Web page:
Rarely do we ever see a sequel to a game that improves on everything from the prequel and then some. Ni no Kuni II: Revenant Kingdom is one of those very rare titles. This JRPG game takes you on a wonderful journey across a variety of locations and while being arguably one of the best JRPGs to have come out in recent times, it has its own identity which makes this game all the more better. Ni No Kuni II is out now on the PlayStation 4 and Windows platforms.
Ni no Kuni II: Revenant Kingdom is a standalone sequel that you can play without worrying about the events of the previous game. While it does have nods to the original Ni no Kuni game, they’re not so substantial or important that you’ll feel lost or out of the loop. In Ni no Kuni II you take on the role of Evan, a cat earred boy who is also an exiled king. Evan dreams of bringing all the kingdoms of his world under one rule so that he can have a world where there isn’t war and strife but a place where everyone lives in peace and in happiness. Evan meets a plethora of people along his journey who will join him to help reach his goal for a better world and aid him by lending him their strength, skills and advice. But of course not everyone wants this, which are the people who are in power and don’t want to give up their power. Unlike traditional JRPGs which last around 60 to 70 hours, Ni no Kuni lasts around 30 to 35 hours long which was enough time to develop a lot of characters, including the villain while bringing life to the world you live in. It’s great to see how the characters grow with you through the game.
Another reason why the 30 hours felt alright was because of the pacing of the game. It was really well paced because of which I never felt like I needed to grind which while sometimes is good, can get in the way of progressing the story of a game and I’m glad they kept it this way so I could experience the game organically without having to take breaks to grind and then come back to continue. The side stories and it’s integration with the exploration and the world also helped keep my characters well leveled while also sending me on quests that would be beneficial for me and my kingdom. Yes, my kingdom since this game has a kingdom building aspect which is a big part of the game and if you don’t grow your base enough at certain points, will stop you from progressing your game until you reach that threshold. But with the number of side-quests and the exploration I never felt that this was a problem. Side quests can reward you with loot, resources and even people who will help out in your town and if assigned to what suits them, can unleash the potential of that building.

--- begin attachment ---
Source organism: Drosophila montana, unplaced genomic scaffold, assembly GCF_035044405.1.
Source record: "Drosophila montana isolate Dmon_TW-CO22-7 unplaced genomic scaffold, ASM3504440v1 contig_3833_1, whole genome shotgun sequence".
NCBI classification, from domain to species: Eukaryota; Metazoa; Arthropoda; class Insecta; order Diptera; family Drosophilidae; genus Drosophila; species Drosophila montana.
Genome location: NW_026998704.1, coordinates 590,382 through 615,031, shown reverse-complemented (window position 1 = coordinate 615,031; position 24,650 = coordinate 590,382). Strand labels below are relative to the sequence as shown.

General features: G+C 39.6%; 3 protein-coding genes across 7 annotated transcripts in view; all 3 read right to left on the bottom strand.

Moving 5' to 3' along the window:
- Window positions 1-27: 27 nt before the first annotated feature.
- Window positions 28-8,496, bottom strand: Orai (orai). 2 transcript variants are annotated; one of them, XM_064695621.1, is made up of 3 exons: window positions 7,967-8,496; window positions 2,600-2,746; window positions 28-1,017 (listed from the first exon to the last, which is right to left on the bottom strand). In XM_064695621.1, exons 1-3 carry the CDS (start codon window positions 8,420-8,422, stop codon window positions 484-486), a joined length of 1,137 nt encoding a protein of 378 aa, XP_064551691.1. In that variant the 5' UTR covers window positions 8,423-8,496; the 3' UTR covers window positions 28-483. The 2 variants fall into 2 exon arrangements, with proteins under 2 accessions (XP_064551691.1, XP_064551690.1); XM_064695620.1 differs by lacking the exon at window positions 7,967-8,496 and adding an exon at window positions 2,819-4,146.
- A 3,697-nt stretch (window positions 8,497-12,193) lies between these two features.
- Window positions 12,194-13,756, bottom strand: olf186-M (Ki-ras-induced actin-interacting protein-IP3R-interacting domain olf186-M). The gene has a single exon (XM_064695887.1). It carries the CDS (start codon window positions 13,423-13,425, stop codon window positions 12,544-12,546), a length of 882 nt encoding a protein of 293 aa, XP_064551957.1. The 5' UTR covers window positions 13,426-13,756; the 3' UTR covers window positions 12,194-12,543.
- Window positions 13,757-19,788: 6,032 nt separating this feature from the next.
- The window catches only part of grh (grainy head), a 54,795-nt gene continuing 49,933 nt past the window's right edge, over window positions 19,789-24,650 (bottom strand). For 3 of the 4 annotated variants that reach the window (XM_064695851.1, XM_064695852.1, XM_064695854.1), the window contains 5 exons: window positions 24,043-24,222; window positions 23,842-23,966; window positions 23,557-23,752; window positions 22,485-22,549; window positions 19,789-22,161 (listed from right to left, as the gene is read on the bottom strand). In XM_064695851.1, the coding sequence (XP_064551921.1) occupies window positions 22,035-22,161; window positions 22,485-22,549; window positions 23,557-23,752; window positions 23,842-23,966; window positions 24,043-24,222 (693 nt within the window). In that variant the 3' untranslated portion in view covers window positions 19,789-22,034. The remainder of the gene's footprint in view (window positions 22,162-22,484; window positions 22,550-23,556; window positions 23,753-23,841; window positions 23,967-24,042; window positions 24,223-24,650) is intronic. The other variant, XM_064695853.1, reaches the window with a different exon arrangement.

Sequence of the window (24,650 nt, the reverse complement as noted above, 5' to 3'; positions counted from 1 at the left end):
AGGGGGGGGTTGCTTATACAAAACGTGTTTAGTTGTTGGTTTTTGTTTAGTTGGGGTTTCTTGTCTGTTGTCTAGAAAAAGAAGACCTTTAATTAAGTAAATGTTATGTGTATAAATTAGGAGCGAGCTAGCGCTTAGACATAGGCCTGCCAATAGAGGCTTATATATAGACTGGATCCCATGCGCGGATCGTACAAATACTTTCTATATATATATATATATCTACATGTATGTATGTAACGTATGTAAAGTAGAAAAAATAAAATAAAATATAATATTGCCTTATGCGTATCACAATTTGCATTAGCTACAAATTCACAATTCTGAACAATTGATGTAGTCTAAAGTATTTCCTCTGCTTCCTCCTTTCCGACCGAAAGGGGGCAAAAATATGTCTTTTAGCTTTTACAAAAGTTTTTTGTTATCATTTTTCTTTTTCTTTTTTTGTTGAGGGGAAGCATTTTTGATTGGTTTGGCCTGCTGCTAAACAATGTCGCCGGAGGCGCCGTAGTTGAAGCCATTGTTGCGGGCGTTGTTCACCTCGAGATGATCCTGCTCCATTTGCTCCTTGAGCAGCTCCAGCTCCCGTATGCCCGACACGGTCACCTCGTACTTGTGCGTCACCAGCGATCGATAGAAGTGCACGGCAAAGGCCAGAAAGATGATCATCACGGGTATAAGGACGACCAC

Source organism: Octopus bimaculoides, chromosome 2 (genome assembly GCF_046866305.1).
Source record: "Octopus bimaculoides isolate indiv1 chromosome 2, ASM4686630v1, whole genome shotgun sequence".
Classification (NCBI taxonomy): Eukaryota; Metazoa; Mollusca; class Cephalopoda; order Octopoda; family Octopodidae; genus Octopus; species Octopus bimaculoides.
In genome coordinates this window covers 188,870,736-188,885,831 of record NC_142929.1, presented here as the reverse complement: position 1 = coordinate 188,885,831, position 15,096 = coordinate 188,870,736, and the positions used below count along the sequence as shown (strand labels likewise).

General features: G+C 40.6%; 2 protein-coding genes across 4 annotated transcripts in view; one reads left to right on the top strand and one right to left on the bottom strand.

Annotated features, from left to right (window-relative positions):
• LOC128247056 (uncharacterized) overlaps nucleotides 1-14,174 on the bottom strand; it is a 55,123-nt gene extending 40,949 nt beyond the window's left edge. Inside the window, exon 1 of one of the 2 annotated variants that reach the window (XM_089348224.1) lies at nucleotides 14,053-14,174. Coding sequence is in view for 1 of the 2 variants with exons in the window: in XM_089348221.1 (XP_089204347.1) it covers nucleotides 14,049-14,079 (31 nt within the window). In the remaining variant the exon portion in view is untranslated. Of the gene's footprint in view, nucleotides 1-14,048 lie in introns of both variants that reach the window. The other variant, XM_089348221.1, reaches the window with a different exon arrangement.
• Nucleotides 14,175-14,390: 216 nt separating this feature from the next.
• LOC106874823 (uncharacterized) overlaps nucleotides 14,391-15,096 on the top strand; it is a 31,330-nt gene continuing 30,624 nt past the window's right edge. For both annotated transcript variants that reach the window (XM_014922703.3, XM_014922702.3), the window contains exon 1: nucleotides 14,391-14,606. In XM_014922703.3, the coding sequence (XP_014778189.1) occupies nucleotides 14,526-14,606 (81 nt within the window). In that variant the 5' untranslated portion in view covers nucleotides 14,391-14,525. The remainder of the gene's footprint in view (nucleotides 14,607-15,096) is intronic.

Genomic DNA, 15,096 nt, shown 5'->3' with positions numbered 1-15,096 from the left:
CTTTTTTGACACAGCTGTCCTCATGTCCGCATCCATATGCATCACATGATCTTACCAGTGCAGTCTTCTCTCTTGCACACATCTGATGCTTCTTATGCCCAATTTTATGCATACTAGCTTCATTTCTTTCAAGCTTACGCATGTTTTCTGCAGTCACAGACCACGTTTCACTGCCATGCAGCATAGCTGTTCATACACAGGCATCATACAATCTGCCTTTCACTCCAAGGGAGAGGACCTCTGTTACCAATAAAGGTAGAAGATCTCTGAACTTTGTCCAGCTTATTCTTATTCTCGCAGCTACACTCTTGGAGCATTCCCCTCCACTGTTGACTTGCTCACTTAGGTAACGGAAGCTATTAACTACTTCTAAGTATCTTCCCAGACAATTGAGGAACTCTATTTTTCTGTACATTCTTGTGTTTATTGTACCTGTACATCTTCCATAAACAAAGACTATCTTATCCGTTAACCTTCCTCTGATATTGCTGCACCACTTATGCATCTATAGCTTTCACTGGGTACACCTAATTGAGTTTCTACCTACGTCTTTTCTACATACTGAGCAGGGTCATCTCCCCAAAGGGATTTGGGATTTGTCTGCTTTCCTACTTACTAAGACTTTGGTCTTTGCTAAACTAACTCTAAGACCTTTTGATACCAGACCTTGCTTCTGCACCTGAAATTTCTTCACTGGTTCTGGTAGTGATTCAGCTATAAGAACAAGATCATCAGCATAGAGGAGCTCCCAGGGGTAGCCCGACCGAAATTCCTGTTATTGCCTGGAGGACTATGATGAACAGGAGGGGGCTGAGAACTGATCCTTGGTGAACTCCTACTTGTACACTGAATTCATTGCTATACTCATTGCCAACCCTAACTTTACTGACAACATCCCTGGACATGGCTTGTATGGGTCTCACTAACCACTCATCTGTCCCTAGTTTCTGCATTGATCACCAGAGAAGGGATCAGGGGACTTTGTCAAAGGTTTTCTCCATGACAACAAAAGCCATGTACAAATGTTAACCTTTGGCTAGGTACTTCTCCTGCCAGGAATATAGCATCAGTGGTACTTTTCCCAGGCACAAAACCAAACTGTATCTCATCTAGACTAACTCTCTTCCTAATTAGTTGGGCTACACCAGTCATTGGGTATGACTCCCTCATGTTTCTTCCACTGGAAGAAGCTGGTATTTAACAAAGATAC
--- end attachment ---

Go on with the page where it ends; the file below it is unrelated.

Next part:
The biggest change in gameplay which seems to come from the developers listening to the complaints of the first game and fixing it is the inclusion of a real time combat system which is fluid and quite fun. You don’t have to worry about your allies since they can handle themselves quite well and you will never feel overwhelmed due to a huge gap in levels between you and the enemy. Heck, sometimes you’ll even take on enemies above your level because you feel like you can and even succeed which is great. You can choose if you want to focus on loot or experience for drops after battle and even choose if you want gear drops or coins. The system also allows you to switch around points based on your playstyle so you can increase your invincibility frames when you dodge while maybe decreasing your melee damage output and vice versa. It’s a good feature to have which allows players to experiment with their playstyle to find what best suits their needs and also the character’s needs in combat.
Now the game also features what is dubbed the “Skirmish Mode” where you lead an army of men into battle against another kingdom in a rock-paper-scissors type battle. You run up to a horde of enemies and let them duke it out until one army wins over the other. This mode felt sluggish and forced in and was one part of the game I didn’t enjoy but thankfully you are only forced to do this a handful of times. Now with all these modes, systems and open-world ways of exploring the world comes a lot of tutorials on how to properly use the aforementioned tools the game provides you. Thankfully these tutorials aren’t lengthy and boring but give you just enough information at the correct time to allow you to learn to use it while also experimenting with it yourself. It handled this really well which is a big plus for me.
The visuals are breathtaking with gorgeous landscapes and cities and towns that are so different yet so beautiful. No place feels like the other, and the atmosphere and tone that each location sets is truly unique to it which really breaths life into this world. The character voices in English are quite good with the odd dialogue delivery here and there. The English voices were good enough and didn’t really warrant switching to Japanese. There are times when having a conversation with other characters that your character or they will say the dialogue that is written and then for the next dialogue it’ll be back to just phrases or words or just actions. This felt a little jarring because you go from expecting a dialogue to not hearing one or accidentally skipping a dialogue since you didn’t expect one. But this wasn’t that big of a deal but I wanted to point it out nonetheless. What I felt was the weakest part of the game was the soundtrack which seems to overuse a lot of themes from the previous games with a few new ones sprinkled in. For a story so good, I really expected the soundtrack to do it justice but felt let down.
Ni no Kuni II: Revenant Kingdoms is a game that is a must play. From the combat to the story and characters, it packs a lot of fun and brilliance. While it does have its quirks, the overall game does overshadow those flaws and makes for an experience that gives you just enough due to the great pacing of the game.